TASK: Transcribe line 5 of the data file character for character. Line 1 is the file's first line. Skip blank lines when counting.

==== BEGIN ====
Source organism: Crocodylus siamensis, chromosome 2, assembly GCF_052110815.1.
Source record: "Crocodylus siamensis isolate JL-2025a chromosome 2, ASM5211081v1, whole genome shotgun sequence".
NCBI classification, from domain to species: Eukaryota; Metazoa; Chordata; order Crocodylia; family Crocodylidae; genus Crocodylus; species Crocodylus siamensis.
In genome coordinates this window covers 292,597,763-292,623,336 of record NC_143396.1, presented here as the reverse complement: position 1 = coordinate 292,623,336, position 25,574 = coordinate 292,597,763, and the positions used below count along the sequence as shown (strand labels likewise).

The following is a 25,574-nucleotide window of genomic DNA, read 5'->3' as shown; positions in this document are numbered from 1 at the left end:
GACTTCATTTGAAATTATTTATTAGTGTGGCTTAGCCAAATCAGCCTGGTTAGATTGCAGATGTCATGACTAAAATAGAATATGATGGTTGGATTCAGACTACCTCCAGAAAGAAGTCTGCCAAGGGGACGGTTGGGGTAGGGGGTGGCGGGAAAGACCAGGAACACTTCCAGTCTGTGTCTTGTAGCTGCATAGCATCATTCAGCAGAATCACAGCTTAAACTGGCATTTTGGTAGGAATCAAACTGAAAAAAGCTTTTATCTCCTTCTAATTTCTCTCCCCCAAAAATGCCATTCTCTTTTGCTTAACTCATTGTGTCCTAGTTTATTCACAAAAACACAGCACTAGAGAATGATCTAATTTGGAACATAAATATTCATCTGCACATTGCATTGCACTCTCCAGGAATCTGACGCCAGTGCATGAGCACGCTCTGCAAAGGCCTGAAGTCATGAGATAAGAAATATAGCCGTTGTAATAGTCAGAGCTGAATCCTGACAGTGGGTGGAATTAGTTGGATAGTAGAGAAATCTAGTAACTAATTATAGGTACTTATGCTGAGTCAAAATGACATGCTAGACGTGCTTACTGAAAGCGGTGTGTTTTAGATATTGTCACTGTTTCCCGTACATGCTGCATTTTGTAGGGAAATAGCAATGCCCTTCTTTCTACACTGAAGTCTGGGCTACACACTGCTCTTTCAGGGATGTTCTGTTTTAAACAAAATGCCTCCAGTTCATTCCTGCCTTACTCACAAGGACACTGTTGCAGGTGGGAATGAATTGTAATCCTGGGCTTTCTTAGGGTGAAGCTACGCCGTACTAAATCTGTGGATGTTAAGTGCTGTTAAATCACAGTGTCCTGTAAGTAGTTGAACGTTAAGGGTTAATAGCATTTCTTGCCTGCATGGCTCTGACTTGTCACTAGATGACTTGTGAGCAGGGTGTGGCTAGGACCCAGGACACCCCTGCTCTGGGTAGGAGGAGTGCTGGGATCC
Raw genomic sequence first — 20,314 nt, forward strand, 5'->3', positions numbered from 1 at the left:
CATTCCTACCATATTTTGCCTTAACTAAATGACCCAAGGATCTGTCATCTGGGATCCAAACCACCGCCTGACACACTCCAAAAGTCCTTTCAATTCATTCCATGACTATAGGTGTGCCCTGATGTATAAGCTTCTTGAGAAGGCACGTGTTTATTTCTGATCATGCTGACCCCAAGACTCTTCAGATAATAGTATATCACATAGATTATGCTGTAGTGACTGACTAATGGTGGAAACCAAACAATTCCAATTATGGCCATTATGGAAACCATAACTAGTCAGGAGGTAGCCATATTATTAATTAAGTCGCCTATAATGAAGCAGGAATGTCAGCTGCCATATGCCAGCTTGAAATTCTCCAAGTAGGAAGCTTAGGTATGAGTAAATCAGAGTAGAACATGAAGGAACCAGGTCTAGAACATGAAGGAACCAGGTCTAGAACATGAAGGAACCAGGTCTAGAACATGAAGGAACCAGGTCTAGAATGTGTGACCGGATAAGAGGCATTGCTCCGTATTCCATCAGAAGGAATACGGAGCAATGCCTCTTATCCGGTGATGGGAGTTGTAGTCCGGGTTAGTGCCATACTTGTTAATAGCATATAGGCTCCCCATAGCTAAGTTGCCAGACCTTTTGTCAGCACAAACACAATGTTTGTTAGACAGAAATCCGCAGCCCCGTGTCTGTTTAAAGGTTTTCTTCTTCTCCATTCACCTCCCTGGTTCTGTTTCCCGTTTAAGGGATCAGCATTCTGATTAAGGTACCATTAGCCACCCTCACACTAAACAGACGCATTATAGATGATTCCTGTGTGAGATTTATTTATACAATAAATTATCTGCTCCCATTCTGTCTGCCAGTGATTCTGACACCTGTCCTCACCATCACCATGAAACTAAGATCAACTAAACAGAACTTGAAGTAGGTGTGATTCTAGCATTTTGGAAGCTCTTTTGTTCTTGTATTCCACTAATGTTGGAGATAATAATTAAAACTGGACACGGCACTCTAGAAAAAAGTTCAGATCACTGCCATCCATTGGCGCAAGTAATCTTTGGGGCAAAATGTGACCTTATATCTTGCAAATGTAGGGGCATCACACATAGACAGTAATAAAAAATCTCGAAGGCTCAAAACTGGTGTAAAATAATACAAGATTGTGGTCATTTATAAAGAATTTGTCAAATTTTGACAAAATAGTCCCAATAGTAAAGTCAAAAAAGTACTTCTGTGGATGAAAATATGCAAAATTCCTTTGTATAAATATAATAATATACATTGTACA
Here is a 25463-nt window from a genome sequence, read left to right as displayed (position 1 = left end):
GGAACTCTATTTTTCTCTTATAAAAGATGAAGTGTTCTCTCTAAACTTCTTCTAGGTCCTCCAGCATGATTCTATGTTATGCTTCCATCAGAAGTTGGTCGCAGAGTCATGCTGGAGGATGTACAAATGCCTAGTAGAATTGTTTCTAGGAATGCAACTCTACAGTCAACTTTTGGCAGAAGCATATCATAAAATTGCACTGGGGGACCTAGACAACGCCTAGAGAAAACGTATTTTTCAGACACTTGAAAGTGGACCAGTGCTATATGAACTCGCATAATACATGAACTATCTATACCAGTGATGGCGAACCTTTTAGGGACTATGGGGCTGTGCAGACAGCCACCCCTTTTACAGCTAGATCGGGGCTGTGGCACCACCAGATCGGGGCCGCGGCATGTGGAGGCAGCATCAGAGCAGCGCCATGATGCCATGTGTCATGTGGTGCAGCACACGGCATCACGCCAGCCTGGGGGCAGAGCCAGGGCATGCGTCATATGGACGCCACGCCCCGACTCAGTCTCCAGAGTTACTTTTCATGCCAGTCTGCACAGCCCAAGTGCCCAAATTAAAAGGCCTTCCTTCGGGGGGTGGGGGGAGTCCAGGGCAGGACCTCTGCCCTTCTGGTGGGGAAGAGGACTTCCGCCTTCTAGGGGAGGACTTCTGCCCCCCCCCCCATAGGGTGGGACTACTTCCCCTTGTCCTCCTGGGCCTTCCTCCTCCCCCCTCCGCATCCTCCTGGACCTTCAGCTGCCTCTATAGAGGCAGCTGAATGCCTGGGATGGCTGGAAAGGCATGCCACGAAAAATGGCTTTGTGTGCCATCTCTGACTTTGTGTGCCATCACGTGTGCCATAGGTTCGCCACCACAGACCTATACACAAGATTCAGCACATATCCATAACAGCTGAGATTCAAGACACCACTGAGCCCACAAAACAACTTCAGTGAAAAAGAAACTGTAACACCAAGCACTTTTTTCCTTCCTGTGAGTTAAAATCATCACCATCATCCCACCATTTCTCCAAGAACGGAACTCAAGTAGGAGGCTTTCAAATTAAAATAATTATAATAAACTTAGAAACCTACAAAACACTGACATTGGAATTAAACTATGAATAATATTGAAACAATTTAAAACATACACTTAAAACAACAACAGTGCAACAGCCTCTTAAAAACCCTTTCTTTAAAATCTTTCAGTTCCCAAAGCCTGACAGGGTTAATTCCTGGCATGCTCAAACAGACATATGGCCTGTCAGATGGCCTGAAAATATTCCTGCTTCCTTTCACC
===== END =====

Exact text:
The following is a 25,574-nucleotide window of genomic DNA, read 5'->3' as shown; positions in this document are numbered from 1 at the left end: